Darla looped the rope around her waist and braced her feet against the side of the rock wall, descending more rapidly than Sange, who had the responsibility of carrying D'ru. Darla landed and stealthily crept after Sange and D'ru toward the distant light.

Spike was worried. Sange had never cared for D'ru as he did. He was her twin, her comforter and her protector. Sange made her, but she was only a means to an end for him. If D'ru were injured and he had to choose between saving his daughter or the gem, Spike had no doubt as to which Sange would choose.

The rope slackened and Spike grabbed it, hurrying down after Darla. If D'ru needed him, he'd be there for her. What good would he be able to do lurking about on the surface?

Sange followed D'ru down the tunnel with his large hands gripping her shoulders, ostensibly as a measure of comfort and support, but with the actual benefit of assuring that she could not run away. Her fear was palpable. She was such a child! Sange looked at her with contempt. She was here solely out of love for him, and the hope that by bending to his will, she would earn his approval and his love.

She was weak! And weakness was the cardinal sin for a Rihannsu. Had she no drive—no lust for power—of her own? By all the Elements, how had two such strong and immoral warriors as he and Darla managed to produce such unsatisfactory children?

They were approaching the light source now. A net of swirling, twinkling lights was spread across the mouth of the cave, sparkling like the colors thrown off by the facets of a diamond in the sun.

D'ru stopped suddenly and froze. Sange gave her a shove forward, but she dug in her heels.

“It's a test, Daddy. A test to see if the being seeking the crystals is worthy.” She turned and attempted to bury her face in his chest. “I'm frightened.”

“Go on, girl!” Sange shoved her away from him. “You knew this was to come. Your purity and innocence will protect you.”

“Please, Daddy, please don't make me do this!”

Sange spun her to face him, gripping her shoulders so tightly that she winced with pain.

“You are a warrior, girl! You come from good Vulcan and Rihannsu stock, yet you act like a sniveling human! You will do this, or you are no daughter of mine!”

D'ru shuddered, but she straightened her back and shoulders and began to make her way into the cave. The net closed around her and she was hidden from view within the sparkling lights. D'ru felt the light permeate her—seeping into every cell of her body, mind, and soul. The light was judging her — her worth, her intentions. She understood that she would only be given the crystals if her heart was pure; if her intention was to use the gifts of the gems to help others.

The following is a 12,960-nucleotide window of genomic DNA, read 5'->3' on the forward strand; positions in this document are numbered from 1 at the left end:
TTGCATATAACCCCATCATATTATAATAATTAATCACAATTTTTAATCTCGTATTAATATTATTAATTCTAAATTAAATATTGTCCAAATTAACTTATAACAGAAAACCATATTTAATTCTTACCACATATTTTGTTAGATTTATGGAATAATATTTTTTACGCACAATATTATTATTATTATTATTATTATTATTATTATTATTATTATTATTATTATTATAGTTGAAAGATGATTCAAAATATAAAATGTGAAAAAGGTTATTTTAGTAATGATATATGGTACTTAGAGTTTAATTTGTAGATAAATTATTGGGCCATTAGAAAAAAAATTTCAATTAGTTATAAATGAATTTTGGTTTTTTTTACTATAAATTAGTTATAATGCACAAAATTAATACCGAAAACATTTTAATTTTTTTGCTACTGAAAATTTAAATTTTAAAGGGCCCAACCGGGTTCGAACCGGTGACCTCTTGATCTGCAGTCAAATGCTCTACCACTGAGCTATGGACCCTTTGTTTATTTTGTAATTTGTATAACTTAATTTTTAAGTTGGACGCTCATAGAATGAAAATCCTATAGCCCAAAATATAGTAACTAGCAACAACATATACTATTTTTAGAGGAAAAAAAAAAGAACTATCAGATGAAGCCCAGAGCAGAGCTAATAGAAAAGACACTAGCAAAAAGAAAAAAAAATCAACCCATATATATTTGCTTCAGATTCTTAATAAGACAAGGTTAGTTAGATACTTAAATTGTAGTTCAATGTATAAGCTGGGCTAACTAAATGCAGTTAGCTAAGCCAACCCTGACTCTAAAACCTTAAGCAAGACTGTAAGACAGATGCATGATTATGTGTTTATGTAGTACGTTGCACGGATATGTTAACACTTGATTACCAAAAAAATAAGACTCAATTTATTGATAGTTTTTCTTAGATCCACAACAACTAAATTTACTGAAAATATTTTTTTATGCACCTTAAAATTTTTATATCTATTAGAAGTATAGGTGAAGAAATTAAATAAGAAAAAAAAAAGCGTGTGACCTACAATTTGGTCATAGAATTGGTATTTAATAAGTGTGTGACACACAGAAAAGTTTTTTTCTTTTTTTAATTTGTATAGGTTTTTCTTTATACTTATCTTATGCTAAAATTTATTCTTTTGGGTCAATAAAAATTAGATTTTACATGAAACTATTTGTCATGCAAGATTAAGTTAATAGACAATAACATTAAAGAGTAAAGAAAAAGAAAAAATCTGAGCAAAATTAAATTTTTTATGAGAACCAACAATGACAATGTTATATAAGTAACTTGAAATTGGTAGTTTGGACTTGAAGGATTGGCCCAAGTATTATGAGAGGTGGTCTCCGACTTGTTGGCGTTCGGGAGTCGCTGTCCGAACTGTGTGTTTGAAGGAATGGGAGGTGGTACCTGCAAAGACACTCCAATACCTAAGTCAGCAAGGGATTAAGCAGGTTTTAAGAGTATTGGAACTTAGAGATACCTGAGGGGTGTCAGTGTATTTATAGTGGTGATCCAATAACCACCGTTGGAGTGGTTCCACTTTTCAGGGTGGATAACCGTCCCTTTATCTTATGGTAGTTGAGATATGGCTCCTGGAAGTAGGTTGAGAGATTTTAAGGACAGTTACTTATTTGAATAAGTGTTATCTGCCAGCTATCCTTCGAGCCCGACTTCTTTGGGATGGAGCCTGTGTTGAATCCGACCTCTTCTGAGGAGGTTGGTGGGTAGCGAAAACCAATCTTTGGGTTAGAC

She saw the history of the Amahrryn people flash before her eyes. Winged beings, pure of heart, they were happy on their own planet, with no desire to leave. But when the residents of other planets in their system developed the capability of space flight, the Amahrryns voluntarily left their home world as passengers on the ships. Although separation from the source of their joy was torture for them, they did so to help others.

They traveled to distant planets, during times in those planets' evolution when the Amahrryn's message was most needed. Their message of hope and peace and love showed developing races that their warlike ways would only bring destruction to them. The Amahrryns traveled for millennia, spreading their message of love and peace and friendship.

And then their own sun imploded, and the other planets in their system were no more. But Amahrra remained; the crystals gifts to those who would take up the cause of spreading peace and enlightenment.

“D'ru! D'ru!” Sange's voice penetrated the haze of light and impressions filling D'ru's mind.

“Get the crystal and go! D'ru! You will obey me!”

D'ru bent and plucked a gem of Amahrra from one of the formations growing throughout the cave.

“Good girl. Throw me the crystal, D'ru. Throw the gem to Daddy.”

D'ru pulled back her hand and threw the gem. Sange caught it, an expression of triumph on his face.

The net of lights seemed to tighten around D'ru—she couldn't breathe, couldn't think. A piercing scream burst from her.

Darla flattened herself into a crevice in the tunnel as Sange hurried past, clutching the gem.

He didn't return to the well leading to the surface immediately. Why should he? He was invincible—Sange decided he may as well explore the rest of this underground cave system. There may be other treasures here for the taking!

When she was sure Sange had gone, Darla slipped out of her hiding place and continued toward the light that was wrapped around D'ru. Her high-pitched screams and keening moans grated on Darla's nerves. She'd best be quick, while the light was occupied with D'ru. Darla bent and snapped off a crystal, and with no more thought for D'ru, ran down the tunnel toward the well.

This is what you do with the gift of the gods?” The voice thundered through D'ru's mind. “The gift we freely gave you, meant to spread peace and love?”

Pictures embedded themselves in D'ru's mind. She saw Sange raping and torturing nuns—women who had dedicated their lives to the glory of their gods. She saw him dismembering babies while their mothers watched, helpless to stop him. She saw Sange and Darla peeling the skin inch by inch from the body of a man, until he finally gave them the ancient text Sange was determined to have. Atrocities and more atrocities, until D'ru's mind could take no more and it shattered, broken into myriad pieces. The light flung her from the cave and stretched itself across the entrance, once more an impenetrable barrier.

Spike flung himself to his knees and gathered her into his arms. D'ru babbled incoherently, trying to push him away. He held her tighter, stroking her hair, tears running down his face. He laid his cheek on the top of her head.